By Mark Tokola
Although tensions with North Korea seem to have eased during the past few days with statements by Secretary of State Tillerson and Secretary of Defense Mattis emphasizing diplomacy over military confrontation, the test of wills between Washington and Pyongyang continues with the U.S. government stating that it will settle for nothing less than talks leading to denuclearization, and soon, and North Korea continuing to say that it will never give up its developing nuclear arsenal. There is urgency to the question, “What will happen next?”
What happens next could be another missile or nuclear test — the last nuclear test, the fifth, took place on September 9, 2016. Or, it could be a conventional provocation against South Korean forces, although the last significant incident of that nature was in August, 2015, when North Korean forces planted a landmine where they knew it would injure South Korean soldiers. Or, it could be another cyberattack against the United States. North Korea cyberattacks happen frequently enough against South Korea that they attract little attention. Or, what happens next could take place around the time of the U.S.-ROK military exercise scheduled for August 21-31, “Ulchi-Freedom Guardian.”
Annual U.S.-ROK military exercises have taken place for years, and for years have drawn fiery condemnations and threats from North Korea. North Korea routinely condemns the exercises as proof of hostile intent towards the DPRK and on occasion has threatened retaliation if exercises proceeded. China has suggested a “double-freeze”; that perhaps North Korea could refrain from further testing if the U.S. and ROK would refrain from their military exercises. South Korean President Moon Jae-in has rejected this proposal on the grounds that whereas North Korea’s testing is in violation of United Nations Security Council Resolutions, military exercises are perfectly legal. We should not trade a legal practice against an illegal one, he says. It is also reasonable to question North Korea’s sincerity when it has never offered to suspend its own military exercises.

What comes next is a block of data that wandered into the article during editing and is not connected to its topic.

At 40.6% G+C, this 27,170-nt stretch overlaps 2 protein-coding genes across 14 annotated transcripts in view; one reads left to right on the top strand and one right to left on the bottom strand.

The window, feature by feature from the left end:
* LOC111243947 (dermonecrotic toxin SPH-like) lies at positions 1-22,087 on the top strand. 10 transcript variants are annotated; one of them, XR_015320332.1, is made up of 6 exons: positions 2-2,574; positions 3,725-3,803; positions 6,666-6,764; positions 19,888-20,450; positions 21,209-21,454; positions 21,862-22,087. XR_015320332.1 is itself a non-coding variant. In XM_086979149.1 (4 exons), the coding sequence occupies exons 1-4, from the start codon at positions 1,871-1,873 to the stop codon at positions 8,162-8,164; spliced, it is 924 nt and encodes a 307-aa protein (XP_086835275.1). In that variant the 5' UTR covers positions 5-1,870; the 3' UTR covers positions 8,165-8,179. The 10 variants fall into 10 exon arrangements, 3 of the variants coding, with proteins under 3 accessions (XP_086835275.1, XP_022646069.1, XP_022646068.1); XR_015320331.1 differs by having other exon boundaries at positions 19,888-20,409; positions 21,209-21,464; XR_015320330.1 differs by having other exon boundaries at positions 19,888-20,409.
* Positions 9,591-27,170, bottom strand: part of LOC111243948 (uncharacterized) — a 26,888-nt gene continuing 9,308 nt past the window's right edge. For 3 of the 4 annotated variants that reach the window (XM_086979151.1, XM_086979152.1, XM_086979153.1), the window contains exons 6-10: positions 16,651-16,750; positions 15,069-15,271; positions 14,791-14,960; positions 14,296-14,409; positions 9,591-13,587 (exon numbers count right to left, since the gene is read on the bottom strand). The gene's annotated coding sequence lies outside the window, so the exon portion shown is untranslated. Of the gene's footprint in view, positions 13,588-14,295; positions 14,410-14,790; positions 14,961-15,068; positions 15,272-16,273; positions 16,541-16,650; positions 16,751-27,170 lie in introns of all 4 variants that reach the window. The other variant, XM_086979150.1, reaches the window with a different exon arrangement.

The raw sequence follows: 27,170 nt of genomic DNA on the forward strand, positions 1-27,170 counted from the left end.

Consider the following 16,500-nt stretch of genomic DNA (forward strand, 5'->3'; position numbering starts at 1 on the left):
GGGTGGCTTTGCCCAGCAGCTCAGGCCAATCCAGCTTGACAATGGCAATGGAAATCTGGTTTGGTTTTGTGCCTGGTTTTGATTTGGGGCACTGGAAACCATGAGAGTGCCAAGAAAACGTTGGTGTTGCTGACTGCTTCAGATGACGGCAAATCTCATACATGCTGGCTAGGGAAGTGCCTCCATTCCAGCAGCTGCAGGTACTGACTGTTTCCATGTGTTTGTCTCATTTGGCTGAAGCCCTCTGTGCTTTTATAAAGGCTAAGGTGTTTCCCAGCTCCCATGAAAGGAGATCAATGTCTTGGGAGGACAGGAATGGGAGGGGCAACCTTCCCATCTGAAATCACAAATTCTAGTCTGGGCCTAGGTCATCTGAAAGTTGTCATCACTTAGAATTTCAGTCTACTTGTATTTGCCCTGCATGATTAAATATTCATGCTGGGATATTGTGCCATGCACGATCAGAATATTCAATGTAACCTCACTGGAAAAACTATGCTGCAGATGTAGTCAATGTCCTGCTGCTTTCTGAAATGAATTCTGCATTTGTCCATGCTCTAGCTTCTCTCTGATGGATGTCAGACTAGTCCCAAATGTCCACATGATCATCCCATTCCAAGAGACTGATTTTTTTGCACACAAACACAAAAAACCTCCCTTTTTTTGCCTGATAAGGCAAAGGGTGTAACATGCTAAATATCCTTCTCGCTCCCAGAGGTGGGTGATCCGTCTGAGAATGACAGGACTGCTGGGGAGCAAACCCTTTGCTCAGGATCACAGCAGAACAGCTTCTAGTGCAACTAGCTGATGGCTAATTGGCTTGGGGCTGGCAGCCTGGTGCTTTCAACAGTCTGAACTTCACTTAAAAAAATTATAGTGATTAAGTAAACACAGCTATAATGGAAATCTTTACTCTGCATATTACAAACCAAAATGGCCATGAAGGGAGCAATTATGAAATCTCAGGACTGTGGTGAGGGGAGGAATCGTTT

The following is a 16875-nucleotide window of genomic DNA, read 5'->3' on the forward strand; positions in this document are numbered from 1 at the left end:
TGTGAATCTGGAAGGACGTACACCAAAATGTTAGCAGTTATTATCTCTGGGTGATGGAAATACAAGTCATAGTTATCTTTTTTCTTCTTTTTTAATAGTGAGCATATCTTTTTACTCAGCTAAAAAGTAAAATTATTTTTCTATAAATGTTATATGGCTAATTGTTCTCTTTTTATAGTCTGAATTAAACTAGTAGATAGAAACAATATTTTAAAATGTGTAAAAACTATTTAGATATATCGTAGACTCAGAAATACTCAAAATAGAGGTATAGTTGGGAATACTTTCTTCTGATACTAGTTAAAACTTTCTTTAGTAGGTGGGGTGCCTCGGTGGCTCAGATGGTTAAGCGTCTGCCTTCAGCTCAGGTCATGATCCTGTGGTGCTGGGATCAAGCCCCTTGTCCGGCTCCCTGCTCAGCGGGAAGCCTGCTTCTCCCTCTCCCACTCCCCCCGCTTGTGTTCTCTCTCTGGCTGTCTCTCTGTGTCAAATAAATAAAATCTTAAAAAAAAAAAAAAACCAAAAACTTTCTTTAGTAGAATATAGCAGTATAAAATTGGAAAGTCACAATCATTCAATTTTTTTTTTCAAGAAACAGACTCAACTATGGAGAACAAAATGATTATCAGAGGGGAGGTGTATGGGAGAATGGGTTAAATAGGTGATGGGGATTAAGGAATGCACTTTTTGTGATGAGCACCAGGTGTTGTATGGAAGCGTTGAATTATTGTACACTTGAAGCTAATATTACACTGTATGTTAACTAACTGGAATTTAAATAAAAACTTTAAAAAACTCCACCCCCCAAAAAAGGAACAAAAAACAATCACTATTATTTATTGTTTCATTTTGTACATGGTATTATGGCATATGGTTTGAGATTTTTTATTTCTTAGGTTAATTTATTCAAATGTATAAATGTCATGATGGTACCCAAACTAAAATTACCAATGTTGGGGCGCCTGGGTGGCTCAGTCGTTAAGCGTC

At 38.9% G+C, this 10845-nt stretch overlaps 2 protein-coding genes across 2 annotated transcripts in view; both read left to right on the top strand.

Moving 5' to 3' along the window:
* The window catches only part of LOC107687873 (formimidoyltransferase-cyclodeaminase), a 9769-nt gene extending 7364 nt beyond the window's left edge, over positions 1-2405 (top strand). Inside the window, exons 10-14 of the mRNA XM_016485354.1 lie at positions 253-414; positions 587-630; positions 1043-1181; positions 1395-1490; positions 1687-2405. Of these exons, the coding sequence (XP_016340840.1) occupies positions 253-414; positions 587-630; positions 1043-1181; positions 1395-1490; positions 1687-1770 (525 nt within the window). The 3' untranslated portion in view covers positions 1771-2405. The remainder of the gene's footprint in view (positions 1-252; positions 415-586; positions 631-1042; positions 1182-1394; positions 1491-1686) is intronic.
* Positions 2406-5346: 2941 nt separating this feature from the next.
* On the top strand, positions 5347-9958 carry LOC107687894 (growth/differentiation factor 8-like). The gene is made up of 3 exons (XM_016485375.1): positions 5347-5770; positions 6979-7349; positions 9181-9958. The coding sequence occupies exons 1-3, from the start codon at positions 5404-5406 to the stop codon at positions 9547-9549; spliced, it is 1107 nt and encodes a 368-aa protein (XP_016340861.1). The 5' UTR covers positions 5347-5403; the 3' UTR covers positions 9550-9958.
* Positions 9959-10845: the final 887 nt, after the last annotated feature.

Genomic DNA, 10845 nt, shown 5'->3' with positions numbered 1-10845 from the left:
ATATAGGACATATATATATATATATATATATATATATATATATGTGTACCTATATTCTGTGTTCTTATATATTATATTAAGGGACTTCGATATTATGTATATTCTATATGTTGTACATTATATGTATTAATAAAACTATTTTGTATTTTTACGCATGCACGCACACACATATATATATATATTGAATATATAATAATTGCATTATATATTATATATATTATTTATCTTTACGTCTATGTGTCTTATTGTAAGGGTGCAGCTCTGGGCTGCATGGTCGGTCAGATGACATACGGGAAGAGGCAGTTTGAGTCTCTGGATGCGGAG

It may not be a coincidence that North Korea claims that it will have plans ready in mid-August to send missiles in the direction of Guam. The timing of the threat may be linked to the Ulchi-Freedom Guardian exercises. The exercises are almost certain to proceed, particularly at a time when the U.S.-ROK Alliance will feel the need to demonstrate its resolve to defend South Korea. How North Korea deals with the exercises may be revealing. It would be unremarkable if it used its normal, threatening language regarding the exercise. That’s what one would expect. If it elevates its rhetoric to specific threats or, in the worst case, carries out a provocation in response to the exercise, tensions could significantly increase. If North Korea issues what appears to be little more than a pro forma objection to Ulchi-Freedom Guardian, that could be a signal that the stage is being set for negotiations.
Mark Tokola is the Vice President of the Korea Economic Institute of America. The views expressed here are his own.
Photo from 210th Field Artillery Brigade, 2ID US Army’s photostream on flickr Creative Commons.